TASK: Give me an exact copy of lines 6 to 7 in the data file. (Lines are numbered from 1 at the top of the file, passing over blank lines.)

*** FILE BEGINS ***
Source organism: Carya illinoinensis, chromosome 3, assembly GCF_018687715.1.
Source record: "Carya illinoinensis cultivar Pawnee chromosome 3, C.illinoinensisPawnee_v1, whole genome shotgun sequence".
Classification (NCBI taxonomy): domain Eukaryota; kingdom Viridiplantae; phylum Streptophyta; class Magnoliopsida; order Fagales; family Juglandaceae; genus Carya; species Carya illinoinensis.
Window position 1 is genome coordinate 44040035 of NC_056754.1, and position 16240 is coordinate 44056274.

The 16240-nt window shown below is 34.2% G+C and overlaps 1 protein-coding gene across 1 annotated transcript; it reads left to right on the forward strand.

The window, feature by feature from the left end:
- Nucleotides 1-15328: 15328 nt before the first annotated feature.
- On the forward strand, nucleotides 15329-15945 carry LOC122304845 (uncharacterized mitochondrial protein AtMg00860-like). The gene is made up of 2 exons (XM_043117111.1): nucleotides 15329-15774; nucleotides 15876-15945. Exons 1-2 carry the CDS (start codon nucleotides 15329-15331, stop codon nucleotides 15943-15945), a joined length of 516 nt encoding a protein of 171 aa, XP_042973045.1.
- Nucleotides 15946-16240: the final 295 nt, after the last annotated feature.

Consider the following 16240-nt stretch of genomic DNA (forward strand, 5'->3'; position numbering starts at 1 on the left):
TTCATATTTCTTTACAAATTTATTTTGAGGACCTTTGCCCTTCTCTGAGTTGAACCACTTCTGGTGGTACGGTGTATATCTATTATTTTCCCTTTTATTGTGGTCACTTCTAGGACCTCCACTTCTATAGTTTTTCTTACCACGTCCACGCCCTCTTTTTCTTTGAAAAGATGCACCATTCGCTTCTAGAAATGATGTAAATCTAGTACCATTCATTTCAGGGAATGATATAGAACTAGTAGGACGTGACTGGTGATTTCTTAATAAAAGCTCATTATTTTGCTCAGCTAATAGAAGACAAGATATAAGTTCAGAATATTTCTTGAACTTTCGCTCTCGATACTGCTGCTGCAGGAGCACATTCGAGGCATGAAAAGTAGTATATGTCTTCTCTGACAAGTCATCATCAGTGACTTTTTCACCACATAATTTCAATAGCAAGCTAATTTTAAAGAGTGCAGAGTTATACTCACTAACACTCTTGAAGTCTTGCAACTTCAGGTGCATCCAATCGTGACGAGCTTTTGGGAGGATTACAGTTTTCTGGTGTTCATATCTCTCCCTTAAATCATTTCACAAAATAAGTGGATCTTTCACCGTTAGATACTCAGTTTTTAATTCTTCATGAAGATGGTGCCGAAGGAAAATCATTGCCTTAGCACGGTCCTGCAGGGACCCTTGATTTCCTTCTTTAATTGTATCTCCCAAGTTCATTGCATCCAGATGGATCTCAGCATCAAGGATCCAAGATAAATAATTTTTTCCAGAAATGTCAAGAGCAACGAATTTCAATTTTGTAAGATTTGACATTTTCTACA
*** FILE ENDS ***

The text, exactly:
The window, feature by feature from the left end:
- Nucleotides 1-15328: 15328 nt before the first annotated feature.